Primarily personal and business letters and telegrams received and sent by James B. Duke or his agents, with letters sent or received by Benjamin N. Duke scattered throughout the correspondence. Letters related to philanthropic ventures, including contributions to Trinity College (later Duke University) and requests for donations and other forms of aid, are also present. Since the series includes several bound letterbooks, the correspondence was not divided between personal and business subjects. Richard B. Arrington, a secretary and agent for Benjamin N. Duke and James B. Duke, is the principal correspondent on behalf of James B. Duke in the letterbook dated from August 1, 1900 to January 30, 1906. Alexander H. Sands, another secretary and agent for Benjamin N. Duke and James B. Duke, is the principal correspondent on behalf of James B. Duke in the letterbook dated from February 20, 1920 to January 17, 1923. Major correspondents include Lida Duke Angier (Mrs. J.C. Angier), Richard B. Arrington, W.T. Blackwell, Bettie Roney Dailey (Mrs. John C. Dailey), Benjamin Newton Duke, Washington Duke, George W. Hill, Maude Duke Karnes, William R. Perkins, and Alexander H. Sands.
Loose correspondence dated after 1923 is primarily concerned with Benjamin N. Duke' s effort to identify and, in some cases, financially assist first and second cousins on the Roney side of the family. The main correspondents in this matter are Benjamin N. Duke, Bettie Roney Dailey, Alexander H. Sands, and Edna L. Vaughan.
Partial documentation for businesses that James B. Duke owned or had investment interests in, including the American Tobacco Company, British-American Tobacco Company, Duke Farms Company, Orlando Water Power Corporation, Quebec Development Company, Southern Power Company, W. Duke, Sons and Company and other businesses. Contains correspondence; minutes and corporate records; financial records including ledger books, journals, cashbooks, voucher records, vouchers and cancelled checks; stock certificates; contracts; maps of power transmission lines; and financial worksheets.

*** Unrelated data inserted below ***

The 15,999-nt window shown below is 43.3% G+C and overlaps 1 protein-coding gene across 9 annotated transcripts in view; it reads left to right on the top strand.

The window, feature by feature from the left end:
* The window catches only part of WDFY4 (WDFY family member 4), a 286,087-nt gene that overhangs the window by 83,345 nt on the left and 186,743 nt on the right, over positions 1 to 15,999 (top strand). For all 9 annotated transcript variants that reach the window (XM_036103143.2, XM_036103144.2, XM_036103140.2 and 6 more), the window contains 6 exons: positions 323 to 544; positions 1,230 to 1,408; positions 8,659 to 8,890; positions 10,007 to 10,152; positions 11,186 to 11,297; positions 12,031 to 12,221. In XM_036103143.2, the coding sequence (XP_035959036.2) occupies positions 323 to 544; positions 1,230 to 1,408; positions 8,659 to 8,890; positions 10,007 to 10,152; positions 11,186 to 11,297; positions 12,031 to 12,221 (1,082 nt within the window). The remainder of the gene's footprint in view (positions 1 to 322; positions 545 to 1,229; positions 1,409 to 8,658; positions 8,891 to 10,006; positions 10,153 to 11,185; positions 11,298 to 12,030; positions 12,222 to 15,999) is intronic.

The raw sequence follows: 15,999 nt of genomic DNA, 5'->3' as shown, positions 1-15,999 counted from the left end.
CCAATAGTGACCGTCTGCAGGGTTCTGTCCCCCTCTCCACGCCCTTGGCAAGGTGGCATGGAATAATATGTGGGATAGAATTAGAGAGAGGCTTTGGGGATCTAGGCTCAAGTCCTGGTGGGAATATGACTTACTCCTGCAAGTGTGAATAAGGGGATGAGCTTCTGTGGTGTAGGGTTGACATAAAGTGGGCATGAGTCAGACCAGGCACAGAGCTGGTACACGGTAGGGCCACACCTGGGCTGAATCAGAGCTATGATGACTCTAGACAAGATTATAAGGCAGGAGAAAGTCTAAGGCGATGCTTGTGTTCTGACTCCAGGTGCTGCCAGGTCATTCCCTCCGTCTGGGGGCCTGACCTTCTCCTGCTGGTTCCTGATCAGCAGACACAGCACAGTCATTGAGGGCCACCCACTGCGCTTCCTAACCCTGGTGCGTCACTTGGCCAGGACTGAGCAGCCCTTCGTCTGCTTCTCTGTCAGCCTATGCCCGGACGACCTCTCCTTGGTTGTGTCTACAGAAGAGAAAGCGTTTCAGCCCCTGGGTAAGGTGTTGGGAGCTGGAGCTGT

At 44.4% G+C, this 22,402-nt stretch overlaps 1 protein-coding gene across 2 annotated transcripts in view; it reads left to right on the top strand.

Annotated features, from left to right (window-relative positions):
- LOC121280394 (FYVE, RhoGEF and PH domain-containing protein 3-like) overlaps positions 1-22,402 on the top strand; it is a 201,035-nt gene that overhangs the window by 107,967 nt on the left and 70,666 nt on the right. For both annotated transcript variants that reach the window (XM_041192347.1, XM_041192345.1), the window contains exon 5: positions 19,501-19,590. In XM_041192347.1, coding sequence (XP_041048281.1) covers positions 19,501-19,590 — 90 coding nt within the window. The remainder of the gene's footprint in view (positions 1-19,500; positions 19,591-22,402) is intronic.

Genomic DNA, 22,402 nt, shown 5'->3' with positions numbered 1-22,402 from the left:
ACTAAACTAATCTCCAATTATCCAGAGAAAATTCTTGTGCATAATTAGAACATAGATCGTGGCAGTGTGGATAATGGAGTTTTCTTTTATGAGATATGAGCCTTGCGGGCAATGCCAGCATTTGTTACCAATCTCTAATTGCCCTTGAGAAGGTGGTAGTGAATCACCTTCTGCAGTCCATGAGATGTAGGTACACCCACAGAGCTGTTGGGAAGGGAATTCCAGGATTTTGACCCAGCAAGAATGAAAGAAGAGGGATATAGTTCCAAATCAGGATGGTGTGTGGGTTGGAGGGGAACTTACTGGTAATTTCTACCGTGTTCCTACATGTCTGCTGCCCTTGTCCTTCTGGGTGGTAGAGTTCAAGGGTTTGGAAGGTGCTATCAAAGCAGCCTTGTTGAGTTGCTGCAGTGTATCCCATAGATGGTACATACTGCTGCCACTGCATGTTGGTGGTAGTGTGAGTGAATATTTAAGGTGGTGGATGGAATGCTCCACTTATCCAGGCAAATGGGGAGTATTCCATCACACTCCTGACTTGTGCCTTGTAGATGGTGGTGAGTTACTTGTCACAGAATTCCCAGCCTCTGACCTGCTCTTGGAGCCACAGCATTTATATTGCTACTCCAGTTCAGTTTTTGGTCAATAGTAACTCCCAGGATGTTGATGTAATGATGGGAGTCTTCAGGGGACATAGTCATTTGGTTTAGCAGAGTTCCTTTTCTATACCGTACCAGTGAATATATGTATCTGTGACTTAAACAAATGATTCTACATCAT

The most complete records are for Duke Farms Company in Somerville, New Jersey (apparently a holding company), including documentation for Piedmont Electro-Chemical Company, Southern Power Company, Orlando Water Power Company, and other Duke-owned businesses. Also documented are negotiations between James B. Duke on behalf of W. Duke, Sons and Company and The American Tobacco Company, and representatives of the Bonsack Machine Company regarding the cigarette-rolling machinery that contributed to the dominance of Duke family's tobacco businesses.
For W. Duke, Sons and Company material dated after its merger with The American Tobacco Company, see The American Tobacco Company. Correspondence with The Bonsack Machine Company is filed with the W. Duke, Sons and Company correspondence and in The American Tobacco Company letterbook.
In addition to minutes of Board of Directors meetings, includes copies of Certificate of Incorporation; indenture of sale to Doris Duke (1927); Opinion, Doris Duke v. Executors of the Estate of James B. Duke; Inventory of tangible personal property of Duke Farms Co.
The Mason Crum papers include correspondence, printed material, hand written and typewritten manuscripts of books and articles, clippings, photographs, negatives, and glass slides, and an audio tape, dating chiefly from 1931-1959. Crum acquired the materials over the course of his career as a professor of Biblical literature who had interests in African American history, psychology, race relations, and recent Methodist church history. His major area of research was the Gullah communities of Edisto and St. Helena, two of the South Carolina Sea Islands, with the bulk of work here dating from the 1930s; the result of the research was Gullah, published by Duke University Press in 1940.